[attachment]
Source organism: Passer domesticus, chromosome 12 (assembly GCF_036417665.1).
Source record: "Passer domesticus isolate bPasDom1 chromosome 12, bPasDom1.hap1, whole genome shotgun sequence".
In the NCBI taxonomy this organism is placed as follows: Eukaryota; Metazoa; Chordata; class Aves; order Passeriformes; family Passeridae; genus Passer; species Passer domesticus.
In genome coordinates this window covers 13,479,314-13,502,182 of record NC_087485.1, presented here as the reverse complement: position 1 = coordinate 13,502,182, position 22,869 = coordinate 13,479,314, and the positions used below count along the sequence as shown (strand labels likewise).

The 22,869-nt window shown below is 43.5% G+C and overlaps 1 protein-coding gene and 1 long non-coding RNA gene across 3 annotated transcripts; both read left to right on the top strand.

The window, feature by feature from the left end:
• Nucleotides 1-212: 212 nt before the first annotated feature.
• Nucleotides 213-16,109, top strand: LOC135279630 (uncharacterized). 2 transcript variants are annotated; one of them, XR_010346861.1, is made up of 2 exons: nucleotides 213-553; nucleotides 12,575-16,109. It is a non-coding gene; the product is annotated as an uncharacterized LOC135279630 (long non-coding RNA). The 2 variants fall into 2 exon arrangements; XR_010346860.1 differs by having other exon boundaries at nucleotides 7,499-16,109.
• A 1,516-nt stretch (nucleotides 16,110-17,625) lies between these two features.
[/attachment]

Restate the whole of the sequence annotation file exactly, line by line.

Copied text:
Source organism: Passer domesticus, chromosome 12 (assembly GCF_036417665.1).
Source record: "Passer domesticus isolate bPasDom1 chromosome 12, bPasDom1.hap1, whole genome shotgun sequence".
In the NCBI taxonomy this organism is placed as follows: Eukaryota; Metazoa; Chordata; class Aves; order Passeriformes; family Passeridae; genus Passer; species Passer domesticus.
In genome coordinates this window covers 13,479,314-13,502,182 of record NC_087485.1, presented here as the reverse complement: position 1 = coordinate 13,502,182, position 22,869 = coordinate 13,479,314, and the positions used below count along the sequence as shown (strand labels likewise).

The 22,869-nt window shown below is 43.5% G+C and overlaps 1 protein-coding gene and 1 long non-coding RNA gene across 3 annotated transcripts; both read left to right on the top strand.

The window, feature by feature from the left end:
• Nucleotides 1-212: 212 nt before the first annotated feature.
• Nucleotides 213-16,109, top strand: LOC135279630 (uncharacterized). 2 transcript variants are annotated; one of them, XR_010346861.1, is made up of 2 exons: nucleotides 213-553; nucleotides 12,575-16,109. It is a non-coding gene; the product is annotated as an uncharacterized LOC135279630 (long non-coding RNA). The 2 variants fall into 2 exon arrangements; XR_010346860.1 differs by having other exon boundaries at nucleotides 7,499-16,109.
• A 1,516-nt stretch (nucleotides 16,110-17,625) lies between these two features.